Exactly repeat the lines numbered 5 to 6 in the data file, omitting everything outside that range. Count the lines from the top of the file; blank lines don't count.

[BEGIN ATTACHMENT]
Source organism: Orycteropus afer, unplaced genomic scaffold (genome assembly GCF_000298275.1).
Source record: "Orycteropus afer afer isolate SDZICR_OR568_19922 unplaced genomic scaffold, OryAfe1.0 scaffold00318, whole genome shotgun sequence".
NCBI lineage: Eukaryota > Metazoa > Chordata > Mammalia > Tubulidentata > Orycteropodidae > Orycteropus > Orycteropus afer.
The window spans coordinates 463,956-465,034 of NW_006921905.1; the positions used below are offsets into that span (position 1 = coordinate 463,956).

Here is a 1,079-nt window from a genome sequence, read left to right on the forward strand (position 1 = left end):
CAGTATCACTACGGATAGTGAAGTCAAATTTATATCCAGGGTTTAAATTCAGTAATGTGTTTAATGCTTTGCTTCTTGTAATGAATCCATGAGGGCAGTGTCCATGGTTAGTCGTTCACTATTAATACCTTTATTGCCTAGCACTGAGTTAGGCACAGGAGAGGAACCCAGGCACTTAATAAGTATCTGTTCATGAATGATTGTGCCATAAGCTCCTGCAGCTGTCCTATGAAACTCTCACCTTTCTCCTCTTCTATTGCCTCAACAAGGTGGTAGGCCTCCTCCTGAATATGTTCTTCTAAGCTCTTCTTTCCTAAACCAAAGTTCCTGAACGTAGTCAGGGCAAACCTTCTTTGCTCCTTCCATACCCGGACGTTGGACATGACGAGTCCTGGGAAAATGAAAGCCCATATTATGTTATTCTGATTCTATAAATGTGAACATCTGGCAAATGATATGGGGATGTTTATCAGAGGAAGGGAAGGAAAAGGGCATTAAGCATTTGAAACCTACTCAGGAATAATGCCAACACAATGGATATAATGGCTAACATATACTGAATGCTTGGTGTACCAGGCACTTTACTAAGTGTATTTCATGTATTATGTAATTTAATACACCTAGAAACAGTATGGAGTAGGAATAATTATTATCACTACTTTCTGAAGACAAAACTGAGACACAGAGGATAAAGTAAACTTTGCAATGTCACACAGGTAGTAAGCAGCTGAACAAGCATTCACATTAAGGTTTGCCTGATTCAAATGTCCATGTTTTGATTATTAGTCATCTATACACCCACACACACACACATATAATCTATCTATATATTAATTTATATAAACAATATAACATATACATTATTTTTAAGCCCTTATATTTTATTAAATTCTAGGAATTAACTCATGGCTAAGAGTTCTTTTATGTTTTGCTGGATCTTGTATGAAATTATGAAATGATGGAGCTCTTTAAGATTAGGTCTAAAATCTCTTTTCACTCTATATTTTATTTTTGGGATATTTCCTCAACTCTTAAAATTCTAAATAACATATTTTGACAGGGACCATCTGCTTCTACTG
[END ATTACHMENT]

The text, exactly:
Here is a 1,079-nt window from a genome sequence, read left to right on the forward strand (position 1 = left end):
CAGTATCACTACGGATAGTGAAGTCAAATTTATATCCAGGGTTTAAATTCAGTAATGTGTTTAATGCTTTGCTTCTTGTAATGAATCCATGAGGGCAGTGTCCATGGTTAGTCGTTCACTATTAATACCTTTATTGCCTAGCACTGAGTTAGGCACAGGAGAGGAACCCAGGCACTTAATAAGTATCTGTTCATGAATGATTGTGCCATAAGCTCCTGCAGCTGTCCTATGAAACTCTCACCTTTCTCCTCTTCTATTGCCTCAACAAGGTGGTAGGCCTCCTCCTGAATATGTTCTTCTAAGCTCTTCTTTCCTAAACCAAAGTTCCTGAACGTAGTCAGGGCAAACCTTCTTTGCTCCTTCCATACCCGGACGTTGGACATGACGAGTCCTGGGAAAATGAAAGCCCATATTATGTTATTCTGATTCTATAAATGTGAACATCTGGCAAATGATATGGGGATGTTTATCAGAGGAAGGGAAGGAAAAGGGCATTAAGCATTTGAAACCTACTCAGGAATAATGCCAACACAATGGATATAATGGCTAACATATACTGAATGCTTGGTGTACCAGGCACTTTACTAAGTGTATTTCATGTATTATGTAATTTAATACACCTAGAAACAGTATGGAGTAGGAATAATTATTATCACTACTTTCTGAAGACAAAACTGAGACACAGAGGATAAAGTAAACTTTGCAATGTCACACAGGTAGTAAGCAGCTGAACAAGCATTCACATTAAGGTTTGCCTGATTCAAATGTCCATGTTTTGATTATTAGTCATCTATACACCCACACACACACACATATAATCTATCTATATATTAATTTATATAAACAATATAACATATACATTATTTTTAAGCCCTTATATTTTATTAAATTCTAGGAATTAACTCATGGCTAAGAGTTCTTTTATGTTTTGCTGGATCTTGTATGAAATTATGAAATGATGGAGCTCTTTAAGATTAGGTCTAAAATCTCTTTTCACTCTATATTTTATTTTTGGGATATTTCCTCAACTCTTAAAATTCTAAATAACATATTTTGACAGGGACCATCTGCTTCTACTG